6.2 The learned counsel for the assessee submitted that while it is true that in the relevant period, the assessee, a lady, had sold a 30 × 40 sq. ft. property by Registered Sale Deed dt.3.7.2007 for a consideration of Rs. 8 lakhs, since as per the assessee’s calculation, after indexation, no LTCG was payable, no claim was made. It is submitted that the assessee was not aware that the purchaser had paid stamp duty on the guide line value of Rs. 26,40,000 nor of the consequences thereof. The learned counsel for the assessee further submitted that when the assessee’s objection to computation of LTCG adopting the stamp duty valuation of Rs. 26,40,000 in place of the actual sale consideration of Rs. 8 lakhs as per sale deed was rejected by the Assessing Officer, he ought to have (i) provided the assessee an opportunity of being heard and put on notice before invoking the provisions of section 50C of the Act and (ii) in view of the assessee’s objections the Assessing Officer should have referred the property for valuation in accordance with the provisions of section 50C(2)(a) of the Act. In these circumstances, it was prayed that the matter of computation of LTCG on sale of the concerned property sold by the assessee on 3.7.2007 be remitted back to the file of the Assessing Officer for recomputation afresh after referring the said property for valuation by the Valuation Officer of the Income Tax Department.

6.3 The learned Departmental Representative strongly opposed the arguments put forth by the learned counsel for the assessee, submitting that there was no requirement in the Act that the Assessing Officer was to put the assessee on notice before invoking the provisions of section 50C of the Act. He further contended that the action of the Assessing Officer in computing the LTCG on sale of the said property by substituting the guide line value for stamp duty payment in place of the stated consideration in the sale deed was in accordance with the provisions of section 50C of the Act and was therefore fully justified. In this view of the matter, he supported the finding of the authorities below and prayed the order of the learned CIT(A) be upheld.

6.4 We have heard both parties and have carefully perused and considered the material on record. There is no disputing the fact that the assessee sold a 30×40 sq. ft property for a consideration of Rs. 8 lakhs as per sale deed dt.3.7.2007 whereas the guideline value of the property for stamp duty purposes was Rs. 26,40,000. The assessee’s contention that the Assessing Officer should have issued notice and given an opportunity to the assessee before invoking the provisions of section 50C of the Act is, in our view, not tenable. On this point, we are in agreement with the learned Departmental Representative that there is no requirement in the Act for the Assessing Officer to put the assessee on notice before invoking the provisions of section 50C. However, a careful reading of the provisions of section 50C of the Act and more particularly sub-section (2) thereof holds relevance in the instant case and therefore it would be in the fitness of things that the provisions of the section be reproduced hereunder for the sake of clarity.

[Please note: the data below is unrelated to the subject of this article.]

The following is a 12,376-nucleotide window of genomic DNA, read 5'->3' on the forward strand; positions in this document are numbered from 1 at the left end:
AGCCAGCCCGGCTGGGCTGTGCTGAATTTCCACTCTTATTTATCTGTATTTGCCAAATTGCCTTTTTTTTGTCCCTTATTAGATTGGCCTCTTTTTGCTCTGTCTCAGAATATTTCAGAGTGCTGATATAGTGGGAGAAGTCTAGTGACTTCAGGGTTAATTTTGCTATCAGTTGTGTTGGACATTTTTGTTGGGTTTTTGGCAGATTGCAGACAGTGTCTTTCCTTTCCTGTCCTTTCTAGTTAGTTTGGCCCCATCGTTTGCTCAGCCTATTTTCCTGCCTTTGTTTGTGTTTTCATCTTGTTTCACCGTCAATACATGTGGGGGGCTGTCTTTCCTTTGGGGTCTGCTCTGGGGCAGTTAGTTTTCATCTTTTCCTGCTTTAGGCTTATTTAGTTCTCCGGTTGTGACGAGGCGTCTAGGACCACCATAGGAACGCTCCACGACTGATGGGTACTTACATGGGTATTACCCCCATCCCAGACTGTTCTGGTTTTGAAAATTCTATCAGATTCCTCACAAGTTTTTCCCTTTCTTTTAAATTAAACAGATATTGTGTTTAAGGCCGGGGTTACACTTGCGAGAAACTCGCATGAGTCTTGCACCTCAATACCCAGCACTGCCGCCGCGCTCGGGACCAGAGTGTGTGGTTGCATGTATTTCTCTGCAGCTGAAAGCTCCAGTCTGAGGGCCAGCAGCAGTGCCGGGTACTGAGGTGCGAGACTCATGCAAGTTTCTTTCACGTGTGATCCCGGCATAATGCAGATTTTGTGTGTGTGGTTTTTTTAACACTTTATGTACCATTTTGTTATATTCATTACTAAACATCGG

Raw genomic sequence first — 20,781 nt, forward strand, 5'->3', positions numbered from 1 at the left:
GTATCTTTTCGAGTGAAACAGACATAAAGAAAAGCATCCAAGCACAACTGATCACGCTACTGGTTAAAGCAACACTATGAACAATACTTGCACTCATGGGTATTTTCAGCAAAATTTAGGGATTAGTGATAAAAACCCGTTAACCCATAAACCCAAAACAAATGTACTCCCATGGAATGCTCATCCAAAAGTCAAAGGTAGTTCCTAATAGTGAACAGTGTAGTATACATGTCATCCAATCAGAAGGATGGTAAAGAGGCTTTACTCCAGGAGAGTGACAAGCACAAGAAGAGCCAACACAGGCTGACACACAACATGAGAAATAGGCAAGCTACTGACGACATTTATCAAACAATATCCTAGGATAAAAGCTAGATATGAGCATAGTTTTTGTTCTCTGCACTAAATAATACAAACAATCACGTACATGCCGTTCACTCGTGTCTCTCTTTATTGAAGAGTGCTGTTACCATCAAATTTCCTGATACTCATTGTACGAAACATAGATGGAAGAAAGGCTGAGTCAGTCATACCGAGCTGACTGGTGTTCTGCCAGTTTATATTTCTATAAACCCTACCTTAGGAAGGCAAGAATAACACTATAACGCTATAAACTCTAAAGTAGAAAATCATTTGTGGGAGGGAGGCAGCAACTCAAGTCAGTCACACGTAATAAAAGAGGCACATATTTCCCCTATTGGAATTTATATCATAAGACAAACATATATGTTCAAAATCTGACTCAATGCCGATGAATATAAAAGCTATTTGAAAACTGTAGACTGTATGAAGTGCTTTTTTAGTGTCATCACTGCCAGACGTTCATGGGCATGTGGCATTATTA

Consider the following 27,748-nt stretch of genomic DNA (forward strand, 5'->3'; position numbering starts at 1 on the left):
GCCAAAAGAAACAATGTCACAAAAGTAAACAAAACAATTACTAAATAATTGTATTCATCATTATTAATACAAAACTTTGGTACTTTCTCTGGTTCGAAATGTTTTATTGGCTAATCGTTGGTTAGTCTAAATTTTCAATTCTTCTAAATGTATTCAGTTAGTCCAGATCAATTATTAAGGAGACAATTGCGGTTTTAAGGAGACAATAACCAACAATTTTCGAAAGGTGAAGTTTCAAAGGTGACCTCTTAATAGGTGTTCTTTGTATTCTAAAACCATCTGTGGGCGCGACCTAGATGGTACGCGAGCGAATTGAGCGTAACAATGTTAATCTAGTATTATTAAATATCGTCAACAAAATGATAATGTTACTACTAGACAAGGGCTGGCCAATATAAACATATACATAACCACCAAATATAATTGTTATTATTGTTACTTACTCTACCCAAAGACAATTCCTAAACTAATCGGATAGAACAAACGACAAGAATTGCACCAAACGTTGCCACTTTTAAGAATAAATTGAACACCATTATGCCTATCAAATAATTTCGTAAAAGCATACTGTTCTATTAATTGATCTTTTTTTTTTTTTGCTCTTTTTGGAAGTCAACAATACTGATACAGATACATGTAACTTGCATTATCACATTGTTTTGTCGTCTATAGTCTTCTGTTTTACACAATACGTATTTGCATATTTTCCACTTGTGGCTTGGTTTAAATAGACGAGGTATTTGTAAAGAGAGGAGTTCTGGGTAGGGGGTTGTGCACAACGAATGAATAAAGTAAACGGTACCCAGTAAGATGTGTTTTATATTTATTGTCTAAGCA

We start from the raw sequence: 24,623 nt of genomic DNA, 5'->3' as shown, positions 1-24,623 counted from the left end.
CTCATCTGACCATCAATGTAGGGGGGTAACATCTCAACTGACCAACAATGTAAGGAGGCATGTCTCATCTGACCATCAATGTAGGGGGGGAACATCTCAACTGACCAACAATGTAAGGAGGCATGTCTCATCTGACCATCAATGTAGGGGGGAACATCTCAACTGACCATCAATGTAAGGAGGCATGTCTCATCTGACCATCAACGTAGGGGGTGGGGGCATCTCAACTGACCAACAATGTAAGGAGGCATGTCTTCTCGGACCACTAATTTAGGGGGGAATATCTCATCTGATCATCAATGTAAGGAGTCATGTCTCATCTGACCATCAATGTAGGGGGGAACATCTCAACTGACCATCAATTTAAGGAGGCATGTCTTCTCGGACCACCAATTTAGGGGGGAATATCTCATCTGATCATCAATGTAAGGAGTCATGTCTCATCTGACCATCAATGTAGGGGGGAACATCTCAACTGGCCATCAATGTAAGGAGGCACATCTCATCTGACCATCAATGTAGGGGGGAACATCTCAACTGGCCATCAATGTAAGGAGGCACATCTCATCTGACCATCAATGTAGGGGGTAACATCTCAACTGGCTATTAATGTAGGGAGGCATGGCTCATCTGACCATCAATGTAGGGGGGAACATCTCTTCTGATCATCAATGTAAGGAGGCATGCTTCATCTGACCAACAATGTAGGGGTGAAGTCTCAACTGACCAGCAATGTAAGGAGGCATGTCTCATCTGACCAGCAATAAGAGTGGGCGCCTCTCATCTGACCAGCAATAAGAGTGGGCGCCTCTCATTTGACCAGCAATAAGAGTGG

“50C (1) ……

(2) Without prejudice to the provisions of sub-section (1), where –

(a)  the assessee claims before any Assessing Officer that the value adopted or assessed [ or assessable ] by the stamp valuation authority under sub-section (1) exceeds the fair market value of the property as on the date of transfer.

(b)  the value so adopted or assessed [or assessable] by the stamp valuation authority under sub-section (1) has not been disputed in any appeal or revision or no reference has been made before any other authority, court or the High Court,

The Assessing Officer may refer the valuation of the capital asset to a Valuation Officer and where any such reference is made, the provisions of sub-section (2), (3), (4), (5) and (6) of section 16A, clause (i) of sub-section (1) and sub-sections (6) and (7) of section 23A, sub-section(5) of section 24, section 34AA, section 35 and section 37 of the Wealth Tax Act, 1957 (27 of 1957), shall, with necessary modifications, apply in relation to such reference as they apply in relation to a reference made by the Assessing Officer under subsection (1) of section 16A of that Act.

(3) Subject to the provisions contained in sub-section (2), where the value ascertained under sub-section (2) exceeds the value adopted or assessed by the stamp valuation authority referred to in sub-section (1), the value so adopted or assessed [or assessable] by such authority shall be taken as the full value of the consideration received or accruing as a result of the transfer.”